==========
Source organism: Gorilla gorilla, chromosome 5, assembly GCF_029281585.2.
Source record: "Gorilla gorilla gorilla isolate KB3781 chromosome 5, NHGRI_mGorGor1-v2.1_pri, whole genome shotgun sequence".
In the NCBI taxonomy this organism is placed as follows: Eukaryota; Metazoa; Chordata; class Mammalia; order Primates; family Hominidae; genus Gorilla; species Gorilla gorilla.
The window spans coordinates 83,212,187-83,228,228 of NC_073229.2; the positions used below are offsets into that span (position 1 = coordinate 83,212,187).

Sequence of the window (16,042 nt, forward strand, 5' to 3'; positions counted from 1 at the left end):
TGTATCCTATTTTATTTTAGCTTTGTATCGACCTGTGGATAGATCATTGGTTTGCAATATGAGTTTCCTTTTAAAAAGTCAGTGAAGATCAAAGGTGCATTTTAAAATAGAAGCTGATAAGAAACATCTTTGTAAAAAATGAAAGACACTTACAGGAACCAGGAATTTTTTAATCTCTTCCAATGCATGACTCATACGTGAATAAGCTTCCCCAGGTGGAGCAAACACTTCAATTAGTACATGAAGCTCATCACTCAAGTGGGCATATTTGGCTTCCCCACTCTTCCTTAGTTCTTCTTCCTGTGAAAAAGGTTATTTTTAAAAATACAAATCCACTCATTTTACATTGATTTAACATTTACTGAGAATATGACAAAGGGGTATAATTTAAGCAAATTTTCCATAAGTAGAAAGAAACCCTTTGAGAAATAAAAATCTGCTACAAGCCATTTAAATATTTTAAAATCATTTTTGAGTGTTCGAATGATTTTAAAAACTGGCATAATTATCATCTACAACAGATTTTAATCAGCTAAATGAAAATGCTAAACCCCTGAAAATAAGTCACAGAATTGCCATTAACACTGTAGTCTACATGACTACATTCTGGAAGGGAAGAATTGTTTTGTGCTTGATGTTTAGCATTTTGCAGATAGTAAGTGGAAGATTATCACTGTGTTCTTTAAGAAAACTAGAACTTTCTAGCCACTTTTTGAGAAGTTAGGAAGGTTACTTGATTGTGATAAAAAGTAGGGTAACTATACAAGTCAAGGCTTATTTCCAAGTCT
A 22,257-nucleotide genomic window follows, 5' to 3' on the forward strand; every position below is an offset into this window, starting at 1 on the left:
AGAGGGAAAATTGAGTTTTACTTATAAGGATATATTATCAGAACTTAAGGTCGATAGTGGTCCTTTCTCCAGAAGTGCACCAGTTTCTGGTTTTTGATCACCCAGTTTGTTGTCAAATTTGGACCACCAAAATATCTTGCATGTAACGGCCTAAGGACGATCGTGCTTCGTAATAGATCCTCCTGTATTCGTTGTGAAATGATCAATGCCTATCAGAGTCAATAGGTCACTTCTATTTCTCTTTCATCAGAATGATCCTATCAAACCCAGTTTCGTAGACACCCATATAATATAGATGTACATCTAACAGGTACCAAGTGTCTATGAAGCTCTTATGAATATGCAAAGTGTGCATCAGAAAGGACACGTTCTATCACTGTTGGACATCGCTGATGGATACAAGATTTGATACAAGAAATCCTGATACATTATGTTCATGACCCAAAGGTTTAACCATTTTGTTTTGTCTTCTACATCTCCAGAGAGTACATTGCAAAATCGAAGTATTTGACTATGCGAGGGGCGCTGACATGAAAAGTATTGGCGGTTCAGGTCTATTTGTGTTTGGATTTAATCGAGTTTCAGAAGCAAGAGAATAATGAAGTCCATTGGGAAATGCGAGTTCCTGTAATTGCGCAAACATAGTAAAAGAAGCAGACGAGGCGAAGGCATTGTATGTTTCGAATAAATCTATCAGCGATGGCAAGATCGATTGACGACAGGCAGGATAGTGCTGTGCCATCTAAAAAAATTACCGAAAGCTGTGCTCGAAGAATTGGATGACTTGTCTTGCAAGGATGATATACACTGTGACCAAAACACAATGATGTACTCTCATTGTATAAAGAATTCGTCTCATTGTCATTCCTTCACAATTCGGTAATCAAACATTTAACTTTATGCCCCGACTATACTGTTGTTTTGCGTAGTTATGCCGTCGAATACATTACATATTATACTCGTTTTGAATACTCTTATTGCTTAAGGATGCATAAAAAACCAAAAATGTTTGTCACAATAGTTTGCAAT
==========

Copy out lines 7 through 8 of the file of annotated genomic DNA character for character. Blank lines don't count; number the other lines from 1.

A 22,257-nucleotide genomic window follows, 5' to 3' on the forward strand; every position below is an offset into this window, starting at 1 on the left:
AGAGGGAAAATTGAGTTTTACTTATAAGGATATATTATCAGAACTTAAGGTCGATAGTGGTCCTTTCTCCAGAAGTGCACCAGTTTCTGGTTTTTGATCACCCAGTTTGTTGTCAAATTTGGACCACCAAAATATCTTGCATGTAACGGCCTAAGGACGATCGTGCTTCGTAATAGATCCTCCTGTATTCGTTGTGAAATGATCAATGCCTATCAGAGTCAATAGGTCACTTCTATTTCTCTTTCATCAGAATGATCCTATCAAACCCAGTTTCGTAGACACCCATATAATATAGATGTACATCTAACAGGTACCAAGTGTCTATGAAGCTCTTATGAATATGCAAAGTGTGCATCAGAAAGGACACGTTCTATCACTGTTGGACATCGCTGATGGATACAAGATTTGATACAAGAAATCCTGATACATTATGTTCATGACCCAAAGGTTTAACCATTTTGTTTTGTCTTCTACATCTCCAGAGAGTACATTGCAAAATCGAAGTATTTGACTATGCGAGGGGCGCTGACATGAAAAGTATTGGCGGTTCAGGTCTATTTGTGTTTGGATTTAATCGAGTTTCAGAAGCAAGAGAATAATGAAGTCCATTGGGAAATGCGAGTTCCTGTAATTGCGCAAACATAGTAAAAGAAGCAGACGAGGCGAAGGCATTGTATGTTTCGAATAAATCTATCAGCGATGGCAAGATCGATTGACGACAGGCAGGATAGTGCTGTGCCATCTAAAAAAATTACCGAAAGCTGTGCTCGAAGAATTGGATGACTTGTCTTGCAAGGATGATATACACTGTGACCAAAACACAATGATGTACTCTCATTGTATAAAGAATTCGTCTCATTGTCATTCCTTCACAATTCGGTAATCAAACATTTAACTTTATGCCCCGACTATACTGTTGTTTTGCGTAGTTATGCCGTCGAATACATTACATATTATACTCGTTTTGAATACTCTTATTGCTTAAGGATGCATAAAAAACCAAAAATGTTTGTCACAATAGTTTGCAAT